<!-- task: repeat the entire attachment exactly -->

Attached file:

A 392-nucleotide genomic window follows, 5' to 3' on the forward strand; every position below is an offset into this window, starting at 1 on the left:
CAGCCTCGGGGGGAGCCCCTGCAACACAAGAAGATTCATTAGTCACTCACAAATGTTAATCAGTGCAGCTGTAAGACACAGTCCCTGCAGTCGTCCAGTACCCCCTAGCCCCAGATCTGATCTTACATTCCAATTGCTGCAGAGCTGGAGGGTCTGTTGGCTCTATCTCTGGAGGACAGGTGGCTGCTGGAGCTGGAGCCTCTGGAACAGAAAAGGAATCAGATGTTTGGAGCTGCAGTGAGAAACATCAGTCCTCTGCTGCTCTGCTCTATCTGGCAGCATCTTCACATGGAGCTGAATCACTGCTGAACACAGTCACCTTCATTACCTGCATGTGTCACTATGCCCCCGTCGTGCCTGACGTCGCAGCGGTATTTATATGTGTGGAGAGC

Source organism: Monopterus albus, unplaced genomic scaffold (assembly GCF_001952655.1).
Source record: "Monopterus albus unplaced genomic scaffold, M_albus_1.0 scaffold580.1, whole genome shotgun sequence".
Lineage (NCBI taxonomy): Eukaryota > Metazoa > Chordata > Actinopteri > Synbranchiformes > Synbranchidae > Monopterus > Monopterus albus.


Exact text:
A 392-nucleotide genomic window follows, 5' to 3' on the forward strand; every position below is an offset into this window, starting at 1 on the left:
CAGCCTCGGGGGGAGCCCCTGCAACACAAGAAGATTCATTAGTCACTCACAAATGTTAATCAGTGCAGCTGTAAGACACAGTCCCTGCAGTCGTCCAGTACCCCCTAGCCCCAGATCTGATCTTACATTCCAATTGCTGCAGAGCTGGAGGGTCTGTTGGCTCTATCTCTGGAGGACAGGTGGCTGCTGGAGCTGGAGCCTCTGGAACAGAAAAGGAATCAGATGTTTGGAGCTGCAGTGAGAAACATCAGTCCTCTGCTGCTCTGCTCTATCTGGCAGCATCTTCACATGGAGCTGAATCACTGCTGAACACAGTCACCTTCATTACCTGCATGTGTCACTATGCCCCCGTCGTGCCTGACGTCGCAGCGGTATTTATATGTGTGGAGAGC

Source organism: Monopterus albus, unplaced genomic scaffold (assembly GCF_001952655.1).
Source record: "Monopterus albus unplaced genomic scaffold, M_albus_1.0 scaffold580.1, whole genome shotgun sequence".
Lineage (NCBI taxonomy): Eukaryota > Metazoa > Chordata > Actinopteri > Synbranchiformes > Synbranchidae > Monopterus > Monopterus albus.